Fossil Preservation Basic

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  • Basics of Fossils
    • Only Hard Parts of Organisms will be Preserved
      • Shells or external skeletons made of calcium carbonate (CaCO3)
      • Internal Skeletons; usually vertebrate bones and teeth made of calcium phosphate
      • Woody material from some plants in the form of lignin
    • Carbonisation
      • This affects organic substances such as lignin and Chitin.
      • During compaction all elements except carbon leave the the plant
        • This creates a black imprint left by the fossil plant.
        • In some rare cases soft body tissue can leave a thin carbon film and preserve more detail than hard parts
    • Petrification  and Replacment
      • This happens as mineral solutions seep through a sediment
        • Sometimes the fossil material is strengthened by the new minerals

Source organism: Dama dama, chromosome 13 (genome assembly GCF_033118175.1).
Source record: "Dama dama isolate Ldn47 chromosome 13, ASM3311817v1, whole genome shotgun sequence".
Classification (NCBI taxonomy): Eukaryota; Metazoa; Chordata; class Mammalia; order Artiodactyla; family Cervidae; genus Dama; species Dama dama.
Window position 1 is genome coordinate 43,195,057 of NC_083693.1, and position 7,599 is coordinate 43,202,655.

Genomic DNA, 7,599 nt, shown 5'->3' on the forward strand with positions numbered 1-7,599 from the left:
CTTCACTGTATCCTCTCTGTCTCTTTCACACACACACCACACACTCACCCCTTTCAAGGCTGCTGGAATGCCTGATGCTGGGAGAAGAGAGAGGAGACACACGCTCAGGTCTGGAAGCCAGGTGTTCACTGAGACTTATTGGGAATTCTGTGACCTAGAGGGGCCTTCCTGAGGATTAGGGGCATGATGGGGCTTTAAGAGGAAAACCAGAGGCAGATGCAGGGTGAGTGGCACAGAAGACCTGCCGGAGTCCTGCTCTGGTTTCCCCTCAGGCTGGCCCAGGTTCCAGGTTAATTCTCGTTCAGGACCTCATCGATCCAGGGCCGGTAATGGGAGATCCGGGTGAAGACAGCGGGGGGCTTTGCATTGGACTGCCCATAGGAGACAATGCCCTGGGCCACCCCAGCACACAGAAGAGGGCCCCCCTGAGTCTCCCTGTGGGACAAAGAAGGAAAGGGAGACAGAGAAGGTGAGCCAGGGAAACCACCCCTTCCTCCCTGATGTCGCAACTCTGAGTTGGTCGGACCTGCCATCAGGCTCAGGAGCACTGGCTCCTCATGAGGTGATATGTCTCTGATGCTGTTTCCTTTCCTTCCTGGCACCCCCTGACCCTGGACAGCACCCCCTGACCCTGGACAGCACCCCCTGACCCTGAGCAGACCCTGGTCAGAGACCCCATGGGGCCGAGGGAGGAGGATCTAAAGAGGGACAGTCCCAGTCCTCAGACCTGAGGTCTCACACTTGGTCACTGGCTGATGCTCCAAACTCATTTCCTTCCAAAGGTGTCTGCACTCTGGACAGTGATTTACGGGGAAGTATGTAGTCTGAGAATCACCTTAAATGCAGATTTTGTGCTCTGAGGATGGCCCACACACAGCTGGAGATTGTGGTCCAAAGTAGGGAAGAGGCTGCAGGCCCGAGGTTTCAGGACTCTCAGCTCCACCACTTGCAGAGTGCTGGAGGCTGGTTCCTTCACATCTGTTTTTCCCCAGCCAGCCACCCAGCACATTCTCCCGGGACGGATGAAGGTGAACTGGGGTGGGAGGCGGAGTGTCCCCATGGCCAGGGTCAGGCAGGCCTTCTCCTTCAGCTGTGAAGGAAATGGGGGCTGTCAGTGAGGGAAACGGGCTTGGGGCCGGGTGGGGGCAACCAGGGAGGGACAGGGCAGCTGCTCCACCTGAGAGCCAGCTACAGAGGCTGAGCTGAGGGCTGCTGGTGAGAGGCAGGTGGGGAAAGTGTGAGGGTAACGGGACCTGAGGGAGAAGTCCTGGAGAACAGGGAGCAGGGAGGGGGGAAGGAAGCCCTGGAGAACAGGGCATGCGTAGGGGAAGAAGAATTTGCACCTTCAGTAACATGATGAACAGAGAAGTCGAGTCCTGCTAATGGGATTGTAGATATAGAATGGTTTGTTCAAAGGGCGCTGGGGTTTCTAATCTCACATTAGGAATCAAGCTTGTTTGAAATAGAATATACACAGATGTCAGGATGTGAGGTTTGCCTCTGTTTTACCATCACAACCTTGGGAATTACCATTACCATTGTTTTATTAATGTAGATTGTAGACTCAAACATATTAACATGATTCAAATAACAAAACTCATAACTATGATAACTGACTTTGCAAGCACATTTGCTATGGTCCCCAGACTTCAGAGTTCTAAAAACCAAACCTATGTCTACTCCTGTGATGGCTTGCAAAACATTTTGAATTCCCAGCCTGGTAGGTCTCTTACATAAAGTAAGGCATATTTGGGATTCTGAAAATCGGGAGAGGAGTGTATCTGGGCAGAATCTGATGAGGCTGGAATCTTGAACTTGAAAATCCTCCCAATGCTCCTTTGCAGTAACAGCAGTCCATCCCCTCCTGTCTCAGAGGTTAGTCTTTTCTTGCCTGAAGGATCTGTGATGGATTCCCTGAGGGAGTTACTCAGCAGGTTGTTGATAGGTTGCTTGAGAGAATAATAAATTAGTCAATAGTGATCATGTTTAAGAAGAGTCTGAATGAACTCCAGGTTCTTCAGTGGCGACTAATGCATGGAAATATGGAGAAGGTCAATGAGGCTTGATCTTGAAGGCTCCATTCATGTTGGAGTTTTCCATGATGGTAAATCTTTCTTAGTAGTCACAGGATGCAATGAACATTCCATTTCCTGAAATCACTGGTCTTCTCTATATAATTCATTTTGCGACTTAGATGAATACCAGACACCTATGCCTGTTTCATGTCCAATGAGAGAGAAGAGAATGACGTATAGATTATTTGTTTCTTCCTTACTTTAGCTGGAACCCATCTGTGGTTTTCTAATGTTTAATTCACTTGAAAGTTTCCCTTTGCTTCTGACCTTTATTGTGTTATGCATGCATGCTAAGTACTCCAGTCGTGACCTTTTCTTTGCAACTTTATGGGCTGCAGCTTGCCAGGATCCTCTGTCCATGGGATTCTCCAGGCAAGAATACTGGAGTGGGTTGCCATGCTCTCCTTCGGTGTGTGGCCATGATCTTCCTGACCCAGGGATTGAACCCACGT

• In some cases the original material is dissolved away and completely replaced by the crystallization         of a new mineral
        • The commonest petrifying and replacing minerals are those that act as cements in sediments.
          • Example:Calcite and Silica
          • In rarer cases fossil material may be replaced by pyrite, haematite or limonite
    • Mould And Cast
      • Organism (hard Parts) buried in sediment and original material dissolves to leave an exact mould of itself
        • New mineral infills mould to produce a cast. Both mould and cast are fossils and each shows detail of original        organism


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